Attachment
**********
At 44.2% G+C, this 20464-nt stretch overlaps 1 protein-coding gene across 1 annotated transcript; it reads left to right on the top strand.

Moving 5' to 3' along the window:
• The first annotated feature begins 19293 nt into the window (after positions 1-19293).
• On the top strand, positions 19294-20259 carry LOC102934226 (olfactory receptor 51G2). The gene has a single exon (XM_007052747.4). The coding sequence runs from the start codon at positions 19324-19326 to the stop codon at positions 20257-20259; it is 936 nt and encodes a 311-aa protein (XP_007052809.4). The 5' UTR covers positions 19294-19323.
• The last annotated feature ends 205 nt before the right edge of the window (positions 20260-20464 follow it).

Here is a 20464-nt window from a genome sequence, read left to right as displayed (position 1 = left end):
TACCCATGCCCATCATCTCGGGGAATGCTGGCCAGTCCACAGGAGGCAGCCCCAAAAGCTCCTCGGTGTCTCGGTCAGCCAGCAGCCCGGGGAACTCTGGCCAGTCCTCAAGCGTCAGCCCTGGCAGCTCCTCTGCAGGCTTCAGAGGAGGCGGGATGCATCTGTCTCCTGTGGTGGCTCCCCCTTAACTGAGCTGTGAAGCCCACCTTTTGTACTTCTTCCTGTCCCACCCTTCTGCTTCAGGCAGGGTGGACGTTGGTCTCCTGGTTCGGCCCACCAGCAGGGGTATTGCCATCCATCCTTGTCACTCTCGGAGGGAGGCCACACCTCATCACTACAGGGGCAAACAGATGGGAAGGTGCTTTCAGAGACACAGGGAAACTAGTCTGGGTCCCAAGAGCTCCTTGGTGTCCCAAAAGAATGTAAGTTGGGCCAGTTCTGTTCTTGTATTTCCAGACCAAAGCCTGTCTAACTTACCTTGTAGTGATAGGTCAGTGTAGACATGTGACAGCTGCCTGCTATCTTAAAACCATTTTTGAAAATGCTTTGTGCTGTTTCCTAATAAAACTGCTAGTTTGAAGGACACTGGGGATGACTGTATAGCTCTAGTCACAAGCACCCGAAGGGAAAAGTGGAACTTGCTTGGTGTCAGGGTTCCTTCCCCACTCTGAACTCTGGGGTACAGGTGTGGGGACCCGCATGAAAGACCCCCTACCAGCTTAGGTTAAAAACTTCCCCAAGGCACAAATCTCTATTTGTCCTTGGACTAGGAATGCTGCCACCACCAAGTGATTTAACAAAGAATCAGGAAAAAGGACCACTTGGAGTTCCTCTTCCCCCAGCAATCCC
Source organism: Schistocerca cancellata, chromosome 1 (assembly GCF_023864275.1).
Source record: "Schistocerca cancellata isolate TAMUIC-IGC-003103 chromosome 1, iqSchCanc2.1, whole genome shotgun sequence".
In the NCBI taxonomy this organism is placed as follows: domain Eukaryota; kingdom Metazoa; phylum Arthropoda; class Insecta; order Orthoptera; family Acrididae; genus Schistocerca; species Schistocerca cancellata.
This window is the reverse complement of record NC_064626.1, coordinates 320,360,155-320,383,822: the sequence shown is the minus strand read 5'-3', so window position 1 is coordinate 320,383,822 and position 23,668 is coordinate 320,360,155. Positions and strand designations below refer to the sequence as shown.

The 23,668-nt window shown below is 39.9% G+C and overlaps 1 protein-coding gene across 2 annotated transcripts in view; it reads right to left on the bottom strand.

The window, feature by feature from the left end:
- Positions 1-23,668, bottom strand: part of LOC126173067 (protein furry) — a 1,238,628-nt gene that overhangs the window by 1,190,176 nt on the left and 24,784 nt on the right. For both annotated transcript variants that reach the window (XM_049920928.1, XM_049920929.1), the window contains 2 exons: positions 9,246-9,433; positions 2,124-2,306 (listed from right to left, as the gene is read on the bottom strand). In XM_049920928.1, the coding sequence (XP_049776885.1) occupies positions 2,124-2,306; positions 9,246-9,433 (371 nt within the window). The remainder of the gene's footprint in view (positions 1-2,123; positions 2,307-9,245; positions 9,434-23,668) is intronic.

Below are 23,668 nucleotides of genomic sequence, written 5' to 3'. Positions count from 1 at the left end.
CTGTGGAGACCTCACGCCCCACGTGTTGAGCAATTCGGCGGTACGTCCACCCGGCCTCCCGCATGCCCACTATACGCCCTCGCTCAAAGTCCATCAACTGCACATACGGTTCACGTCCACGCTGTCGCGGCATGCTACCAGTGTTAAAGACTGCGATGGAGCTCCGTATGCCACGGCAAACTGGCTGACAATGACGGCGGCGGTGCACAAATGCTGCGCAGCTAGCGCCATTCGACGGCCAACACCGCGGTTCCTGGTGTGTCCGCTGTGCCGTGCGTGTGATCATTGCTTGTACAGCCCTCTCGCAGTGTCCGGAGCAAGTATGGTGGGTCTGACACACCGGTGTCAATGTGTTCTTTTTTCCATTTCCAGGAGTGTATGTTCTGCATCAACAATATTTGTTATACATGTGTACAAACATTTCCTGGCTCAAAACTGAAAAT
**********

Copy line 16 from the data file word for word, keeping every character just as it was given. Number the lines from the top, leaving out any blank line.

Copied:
CTGTGGAGACCTCACGCCCCACGTGTTGAGCAATTCGGCGGTACGTCCACCCGGCCTCCCGCATGCCCACTATACGCCCTCGCTCAAAGTCCATCAACTGCACATACGGTTCACGTCCACGCTGTCGCGGCATGCTACCAGTGTTAAAGACTGCGATGGAGCTCCGTATGCCACGGCAAACTGGCTGACAATGACGGCGGCGGTGCACAAATGCTGCGCAGCTAGCGCCATTCGACGGCCAACACCGCGGTTCCTGGTGTGTCCGCTGTGCCGTGCGTGTGATCATTGCTTGTACAGCCCTCTCGCAGTGTCCGGAGCAAGTATGGTGGGTCTGACACACCGGTGTCAATGTGTTCTTTTTTCCATTTCCAGGAGTGTATGTTCTGCATCAACAATATTTGTTATACATGTGTACAAACATTTCCTGGCTCAAAACTGAAAAT